The diversity he’s been exposed to in New York—through the wide variety of restaurants he’s dined at and his experience working in New York kitchens—is also influencing the menu at L’Abeille.
“The biggest influence is my co-workers who I’ve worked with so far,” he said. “Some people are from Mexico, Paraguay, Russia, all sorts of places. And when you’re in the kitchen, they come up with very interesting ideas. I’m listening to that, thinking about using that ingredient, thinking about what will match with what, how can that spice be used, how can you modify a cuisine’s traditional sauce and make it a delicate French sauce?”
The starting point of every dish is French—the technique, the way stock is made, the way produce is cooked. Then the chef adds his own twist when he feels it is appropriate. For example, he’s preparing a foie gras torchon with caramelized mango and spicy chutney. His bouillabaisse includes pan-fried American tilefish. And his squab (sourced from California) is smeared with miso paste, grilled over binchotan (Japanese charcoals) and drizzled with a bourbon-chocolate sauce that’s inspired by Mexican mole.
He’s also giving his mentors a nod on his menu, specifically, with his lobster dish.
“In the French culinary world, there is a tradition of modifying a dish from one generation of chefs to the next,” Nagae said.
In Chef Alain Passard’s original version, the lobster was poached à la minute and was served with a honey dressing. Then Chef Alain Verzeroli modified the concept, turning it into a turnip-lobster ravioli. Nagae’s take includes lobster standing on its own, surrounded by buttered turnips, a honey-vanilla sauce and a citrus mousse.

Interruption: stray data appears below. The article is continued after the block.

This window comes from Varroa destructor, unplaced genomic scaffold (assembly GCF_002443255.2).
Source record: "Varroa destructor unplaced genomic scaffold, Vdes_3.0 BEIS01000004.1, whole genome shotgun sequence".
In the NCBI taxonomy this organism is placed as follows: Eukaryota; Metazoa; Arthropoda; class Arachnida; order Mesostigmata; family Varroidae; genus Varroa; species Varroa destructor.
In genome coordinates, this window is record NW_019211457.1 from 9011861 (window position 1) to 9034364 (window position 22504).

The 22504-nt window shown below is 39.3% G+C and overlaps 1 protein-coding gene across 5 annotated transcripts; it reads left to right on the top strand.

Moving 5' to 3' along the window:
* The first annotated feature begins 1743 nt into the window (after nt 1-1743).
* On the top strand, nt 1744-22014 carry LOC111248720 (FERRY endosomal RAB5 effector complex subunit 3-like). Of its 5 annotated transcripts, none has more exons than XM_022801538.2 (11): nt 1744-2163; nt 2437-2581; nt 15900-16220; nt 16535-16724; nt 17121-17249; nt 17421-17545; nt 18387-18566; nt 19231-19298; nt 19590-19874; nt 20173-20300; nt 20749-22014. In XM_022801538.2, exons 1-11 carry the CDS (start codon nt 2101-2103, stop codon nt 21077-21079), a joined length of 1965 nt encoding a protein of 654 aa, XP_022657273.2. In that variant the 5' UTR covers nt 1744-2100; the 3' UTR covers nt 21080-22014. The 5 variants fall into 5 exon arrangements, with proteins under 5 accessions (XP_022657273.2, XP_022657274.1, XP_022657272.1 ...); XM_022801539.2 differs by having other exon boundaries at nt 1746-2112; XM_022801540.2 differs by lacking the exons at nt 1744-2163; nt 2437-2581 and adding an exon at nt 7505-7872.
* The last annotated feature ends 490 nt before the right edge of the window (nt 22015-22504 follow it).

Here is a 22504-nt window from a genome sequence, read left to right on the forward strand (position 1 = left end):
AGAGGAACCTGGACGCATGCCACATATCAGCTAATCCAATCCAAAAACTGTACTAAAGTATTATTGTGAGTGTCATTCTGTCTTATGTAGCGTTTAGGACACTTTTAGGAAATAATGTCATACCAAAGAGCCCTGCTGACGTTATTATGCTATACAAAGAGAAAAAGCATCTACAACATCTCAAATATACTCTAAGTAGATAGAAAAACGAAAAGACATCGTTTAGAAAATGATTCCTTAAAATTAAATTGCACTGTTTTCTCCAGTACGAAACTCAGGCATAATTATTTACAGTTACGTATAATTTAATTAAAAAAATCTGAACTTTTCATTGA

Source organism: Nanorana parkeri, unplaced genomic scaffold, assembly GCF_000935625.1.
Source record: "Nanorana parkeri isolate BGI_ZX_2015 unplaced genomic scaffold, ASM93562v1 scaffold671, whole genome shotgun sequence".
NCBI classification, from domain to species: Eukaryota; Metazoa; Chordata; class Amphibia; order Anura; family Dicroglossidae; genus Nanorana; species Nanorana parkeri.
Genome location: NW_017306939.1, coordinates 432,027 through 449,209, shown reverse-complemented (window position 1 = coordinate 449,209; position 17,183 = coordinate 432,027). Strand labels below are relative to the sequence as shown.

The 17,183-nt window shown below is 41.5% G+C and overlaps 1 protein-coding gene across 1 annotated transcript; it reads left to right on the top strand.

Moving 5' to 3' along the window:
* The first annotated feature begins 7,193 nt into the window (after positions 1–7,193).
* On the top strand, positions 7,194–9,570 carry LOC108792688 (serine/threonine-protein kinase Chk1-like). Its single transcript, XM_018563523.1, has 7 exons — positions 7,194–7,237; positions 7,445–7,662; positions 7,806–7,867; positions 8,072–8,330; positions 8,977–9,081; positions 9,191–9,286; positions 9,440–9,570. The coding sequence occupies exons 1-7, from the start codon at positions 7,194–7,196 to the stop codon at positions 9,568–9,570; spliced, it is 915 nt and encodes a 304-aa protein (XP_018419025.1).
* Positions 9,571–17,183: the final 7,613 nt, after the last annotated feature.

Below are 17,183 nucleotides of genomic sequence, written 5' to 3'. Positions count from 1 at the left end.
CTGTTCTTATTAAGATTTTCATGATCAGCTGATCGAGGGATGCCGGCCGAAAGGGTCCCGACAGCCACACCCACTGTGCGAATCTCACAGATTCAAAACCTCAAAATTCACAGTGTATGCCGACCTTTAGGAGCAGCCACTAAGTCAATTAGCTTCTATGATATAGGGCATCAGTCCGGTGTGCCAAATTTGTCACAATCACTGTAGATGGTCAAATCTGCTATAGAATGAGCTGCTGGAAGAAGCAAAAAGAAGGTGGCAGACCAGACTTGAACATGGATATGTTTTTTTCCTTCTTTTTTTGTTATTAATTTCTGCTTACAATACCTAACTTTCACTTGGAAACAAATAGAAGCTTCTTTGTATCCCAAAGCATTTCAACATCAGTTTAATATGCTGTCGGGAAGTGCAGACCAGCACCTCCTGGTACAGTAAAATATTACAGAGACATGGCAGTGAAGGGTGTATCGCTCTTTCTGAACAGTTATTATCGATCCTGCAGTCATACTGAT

His desserts include fresh strawberries and lychee with rose and shiso leaves, and chocolate sorbet with hazelnuts. The beverage menu highlights French wine and cocktails.
The dining room seats 54 and includes banquettes upholstered with green velvet, antique brass light fixtures and a marble bar that peeks into the kitchen.
For the opening month, to get diners accustomed to the taste palate chef is working with, L’Abeille is offering six-course and four-course prix fixe menus. At the bar, they are also offering an à la carte menu.
Dishes will rotate frequently and correspond to the seasons. Lunch will eventually be added as well. But Nagae has his eyes set on something else in the future.
“Obviously, as a French chef, Michelin is something that is on the horizon,” he said. “That said, the cooking and experience of the restaurant is not specifically to target Michelin. Michelin will come when it comes. It is definitely an ambition, but that is not what we are working for.
“I really want this to be a place for not only excellent food, but also excellent service and a very warm and cozy and sophisticated, elegant experience. I want it to be an experience that can be repeated frequently, even on a weekly basis. That’s what we are trying to really achieve here.”